Special Issue "Crash Safety of Lithium-Ion Batteries"

A special issue of Energies (ISSN 1996-1073). This special issue belongs to the section "Advanced Energy Materials".

Deadline for manuscript submissions: closed (30 April 2021).

Special Issue Editors

Dr. Elham Sahraei
E-Mail Website
Guest Editor
Department of Mechanical Engineering, Temple University, Philadelphia, PA, USA
Interests: lithium-ion batteries; crashworthiness; structural mechanics; occupant protection; finite element modeling
Dr. Sigit P. Santosa
E-Mail Website
Guest Editor
Faculty of Mechanical and Aerospace Engineering, Institut Teknologi Bandung, Bandung, Indonesia
Interests: electric vehicle; transportation safety; structural crashworthiness; computational structural mechanics

Special Issue Information

Dear Colleagues,

Usage of Lithium-ion batteries in transportation, from electric vehicles to drones, airplanes, and submarines subjects them to dynamic mechanical loading, specially under accident scenarios of an impact, a crash, or shock. Recent studies have focused on analyzing the response of lithium-ion batteries in such conditions. Still there are lots of unknows, as the batteries are multi-material, multi-layer, multi-physics, and multi-scale structures. The present issue of the Energies Journal focuses on various aspects of this issue: from mechanical response of battery cells, modules, and packs under local indentation, shock, and vibration to constitutive mechanical behavior of battery components, including anodes, cathodes and separators. Additional topics for this issue include multi-physics behavior of cells under combined mechanical, electrical, or thermal loading. Contributions are invited from both experimental studies and computational modeling. Considering the broad range of unknowns in the field, studies are sought at both fundamental and applied levels from academic institutions, research organizations and the industry. The present issue of the journal will be of interest of academic users, transportation industry, battery manufacturers, standard developers, rule making authorities, first responders and the public in dealing with crash safety of lithium-ion batteries.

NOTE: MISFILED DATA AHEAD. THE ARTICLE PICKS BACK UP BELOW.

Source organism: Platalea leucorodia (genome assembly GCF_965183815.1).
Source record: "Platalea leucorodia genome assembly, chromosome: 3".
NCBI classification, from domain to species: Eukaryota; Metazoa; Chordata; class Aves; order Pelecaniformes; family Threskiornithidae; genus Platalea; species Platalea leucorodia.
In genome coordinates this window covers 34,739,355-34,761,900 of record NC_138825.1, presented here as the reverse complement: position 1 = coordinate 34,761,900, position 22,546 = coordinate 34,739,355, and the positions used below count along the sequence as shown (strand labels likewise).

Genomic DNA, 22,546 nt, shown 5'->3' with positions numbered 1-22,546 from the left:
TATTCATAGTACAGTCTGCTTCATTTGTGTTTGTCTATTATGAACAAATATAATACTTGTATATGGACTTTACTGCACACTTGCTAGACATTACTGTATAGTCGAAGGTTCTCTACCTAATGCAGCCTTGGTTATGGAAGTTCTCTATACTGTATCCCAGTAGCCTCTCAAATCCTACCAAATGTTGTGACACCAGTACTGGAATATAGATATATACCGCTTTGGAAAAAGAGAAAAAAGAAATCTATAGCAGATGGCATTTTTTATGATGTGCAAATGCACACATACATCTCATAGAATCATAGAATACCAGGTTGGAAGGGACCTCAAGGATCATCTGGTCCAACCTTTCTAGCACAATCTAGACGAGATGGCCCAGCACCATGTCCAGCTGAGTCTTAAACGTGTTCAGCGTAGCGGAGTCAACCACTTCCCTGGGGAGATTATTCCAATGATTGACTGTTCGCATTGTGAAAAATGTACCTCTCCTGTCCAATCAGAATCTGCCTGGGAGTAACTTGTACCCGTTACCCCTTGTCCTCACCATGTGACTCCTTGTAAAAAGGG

Dr. Elham Sahraei
Dr. Sigit P. Santosa
Guest Editors

Manuscript Submission Information

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Keywords

  • Crash
  • Safety
  • Lithium-ion battery
  • Electric vehicles
  • Experiment
  • Modeling

Published Papers (7 papers)

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Research

Article
Extending a Homogenized Model for Characterizing Multidirectional Jellyroll Failure in Prismatic Lithium-Ion Batteries
Energies 2021, 14(12), 3444; https://doi.org/10.3390/en14123444 - 10 Jun 2021
Viewed by 285
Abstract
Lithium-ion batteries have been widely used in electric vehicles but may cause severe internal short circuit during extreme intrusion-type accidents. A well-defined homogenized model of battery or jellyroll is necessary for safety assessment and design on large-scale structure level. In our previous study, [...] Read more.